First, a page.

The council claims that the project will be funded by future tram fare revenues, with the projected number of passengers for the first year being 16 million. However, the original project to reintroduce trams to Edinburgh cost twice the original estimation and is subject to an ongoing inquiry.

The final business case was tested against previously completed tram projects by the University of Oxford’s Saïd Business School and they found the project is “more likely than not to be delivered within budget” but also recommend an extra £50 million to cover all eventualities.

The soaring budget estimate has had a mixed reaction from the public on Twitter:

The final business case is to be reviewed by councillors in March following the opening of a special data room in the City Chambers today.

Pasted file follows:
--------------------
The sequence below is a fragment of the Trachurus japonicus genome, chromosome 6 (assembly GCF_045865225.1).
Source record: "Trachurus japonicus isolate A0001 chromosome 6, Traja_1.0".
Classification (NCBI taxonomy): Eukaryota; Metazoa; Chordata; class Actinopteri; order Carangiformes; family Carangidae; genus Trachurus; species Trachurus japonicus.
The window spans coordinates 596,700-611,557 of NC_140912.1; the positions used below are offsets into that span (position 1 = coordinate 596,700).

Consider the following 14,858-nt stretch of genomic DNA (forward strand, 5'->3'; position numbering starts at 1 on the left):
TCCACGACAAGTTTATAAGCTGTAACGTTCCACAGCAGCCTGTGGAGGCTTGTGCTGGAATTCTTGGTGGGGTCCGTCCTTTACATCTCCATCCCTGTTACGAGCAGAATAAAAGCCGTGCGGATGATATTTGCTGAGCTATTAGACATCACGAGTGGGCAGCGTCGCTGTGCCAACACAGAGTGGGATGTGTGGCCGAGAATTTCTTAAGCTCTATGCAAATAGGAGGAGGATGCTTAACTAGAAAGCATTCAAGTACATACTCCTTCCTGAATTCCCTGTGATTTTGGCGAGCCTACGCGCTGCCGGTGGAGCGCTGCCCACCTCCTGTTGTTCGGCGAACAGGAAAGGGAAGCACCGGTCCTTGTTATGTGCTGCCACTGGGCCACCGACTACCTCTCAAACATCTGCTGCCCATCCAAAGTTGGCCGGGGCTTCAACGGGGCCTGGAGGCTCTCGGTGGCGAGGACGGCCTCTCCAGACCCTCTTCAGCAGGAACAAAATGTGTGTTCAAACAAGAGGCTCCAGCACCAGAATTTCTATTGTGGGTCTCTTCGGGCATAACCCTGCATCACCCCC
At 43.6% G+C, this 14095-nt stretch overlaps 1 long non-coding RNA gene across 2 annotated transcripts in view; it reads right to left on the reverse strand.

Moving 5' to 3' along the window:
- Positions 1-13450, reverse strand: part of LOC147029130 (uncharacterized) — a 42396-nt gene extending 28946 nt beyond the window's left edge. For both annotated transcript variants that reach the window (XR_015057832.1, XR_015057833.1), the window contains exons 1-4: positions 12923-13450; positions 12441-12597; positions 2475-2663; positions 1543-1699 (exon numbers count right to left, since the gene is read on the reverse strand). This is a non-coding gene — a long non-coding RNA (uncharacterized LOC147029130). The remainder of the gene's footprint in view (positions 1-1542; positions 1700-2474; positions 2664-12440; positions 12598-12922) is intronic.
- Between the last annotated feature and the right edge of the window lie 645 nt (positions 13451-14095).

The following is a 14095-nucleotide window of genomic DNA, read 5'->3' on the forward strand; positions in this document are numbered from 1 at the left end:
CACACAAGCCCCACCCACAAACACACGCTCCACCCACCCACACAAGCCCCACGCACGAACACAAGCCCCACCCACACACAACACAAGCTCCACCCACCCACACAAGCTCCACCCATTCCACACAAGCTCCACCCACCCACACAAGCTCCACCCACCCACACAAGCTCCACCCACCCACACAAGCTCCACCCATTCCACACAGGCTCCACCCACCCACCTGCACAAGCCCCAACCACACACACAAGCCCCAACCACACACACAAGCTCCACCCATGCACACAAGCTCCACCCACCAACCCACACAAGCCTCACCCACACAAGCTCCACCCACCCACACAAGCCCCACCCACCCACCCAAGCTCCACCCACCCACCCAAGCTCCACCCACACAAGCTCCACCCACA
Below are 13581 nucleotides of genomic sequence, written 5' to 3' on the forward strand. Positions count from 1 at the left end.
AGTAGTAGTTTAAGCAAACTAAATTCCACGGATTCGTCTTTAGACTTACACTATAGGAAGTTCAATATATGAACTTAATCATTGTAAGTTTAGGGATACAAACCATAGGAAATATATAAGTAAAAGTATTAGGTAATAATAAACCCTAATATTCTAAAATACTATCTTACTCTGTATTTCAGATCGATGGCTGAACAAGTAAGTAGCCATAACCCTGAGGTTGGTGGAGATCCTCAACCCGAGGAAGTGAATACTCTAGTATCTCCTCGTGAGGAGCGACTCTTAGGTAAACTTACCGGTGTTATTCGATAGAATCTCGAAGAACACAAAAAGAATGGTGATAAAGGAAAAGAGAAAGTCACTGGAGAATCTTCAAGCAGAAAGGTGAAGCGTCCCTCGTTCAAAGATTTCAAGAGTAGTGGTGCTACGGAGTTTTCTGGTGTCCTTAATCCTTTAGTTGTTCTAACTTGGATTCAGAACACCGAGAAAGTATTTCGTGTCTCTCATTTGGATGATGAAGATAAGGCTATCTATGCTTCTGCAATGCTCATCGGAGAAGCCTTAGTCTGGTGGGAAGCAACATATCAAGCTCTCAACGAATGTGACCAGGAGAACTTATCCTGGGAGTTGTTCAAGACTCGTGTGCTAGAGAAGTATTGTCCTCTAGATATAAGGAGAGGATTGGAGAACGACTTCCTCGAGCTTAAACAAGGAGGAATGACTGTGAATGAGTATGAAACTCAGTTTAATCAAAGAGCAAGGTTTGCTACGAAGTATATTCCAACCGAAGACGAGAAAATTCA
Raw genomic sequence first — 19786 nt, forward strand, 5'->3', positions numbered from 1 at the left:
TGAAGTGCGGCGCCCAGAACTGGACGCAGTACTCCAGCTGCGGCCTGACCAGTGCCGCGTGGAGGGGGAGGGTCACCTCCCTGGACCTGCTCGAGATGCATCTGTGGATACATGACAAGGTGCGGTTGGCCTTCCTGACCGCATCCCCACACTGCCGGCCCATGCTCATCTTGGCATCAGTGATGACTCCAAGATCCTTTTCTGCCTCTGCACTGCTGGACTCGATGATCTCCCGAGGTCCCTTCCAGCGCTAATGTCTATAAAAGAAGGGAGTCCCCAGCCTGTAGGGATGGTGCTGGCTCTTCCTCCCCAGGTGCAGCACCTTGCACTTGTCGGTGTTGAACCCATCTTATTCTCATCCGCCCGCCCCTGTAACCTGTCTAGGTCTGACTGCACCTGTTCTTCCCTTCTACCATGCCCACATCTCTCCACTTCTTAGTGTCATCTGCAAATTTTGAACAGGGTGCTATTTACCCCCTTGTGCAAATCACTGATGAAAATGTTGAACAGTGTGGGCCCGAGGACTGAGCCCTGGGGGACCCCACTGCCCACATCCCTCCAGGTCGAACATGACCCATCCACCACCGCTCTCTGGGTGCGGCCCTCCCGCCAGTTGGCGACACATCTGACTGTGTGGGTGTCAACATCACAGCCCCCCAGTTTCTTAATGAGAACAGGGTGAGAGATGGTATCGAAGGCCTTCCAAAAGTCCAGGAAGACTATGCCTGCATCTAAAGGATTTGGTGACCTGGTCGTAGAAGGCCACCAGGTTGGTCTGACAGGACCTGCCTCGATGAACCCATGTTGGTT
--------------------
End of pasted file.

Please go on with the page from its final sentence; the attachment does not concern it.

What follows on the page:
Council Leader Adam McVey said: “All Councillors will be taking the opportunity to examine in detail the FBC and associated documents in detail so that we can collectively make as informed a decision as possible come 14 March. If Council moves ahead with this project, we’ll be working hard to make sure we deliver this project on time, on budget.”

Depute Council Leader Cammy Day said: “A tram to Newhaven would not only provide a direct link for the people of Newhaven and Leith to the city centre and out to the airport, but would connect residents and visitors to major employment and travel hubs along the route.

Construction is planned using a “one-dig” approach closing each site only once and opening only when all works are complete. This approach reflects on lessons learned from the previous tram project.”

 

Today’s local News

Emily Hewitt brings us today’s local news from Edinburgh and the surrounding areas. 

Read more on storm Erik here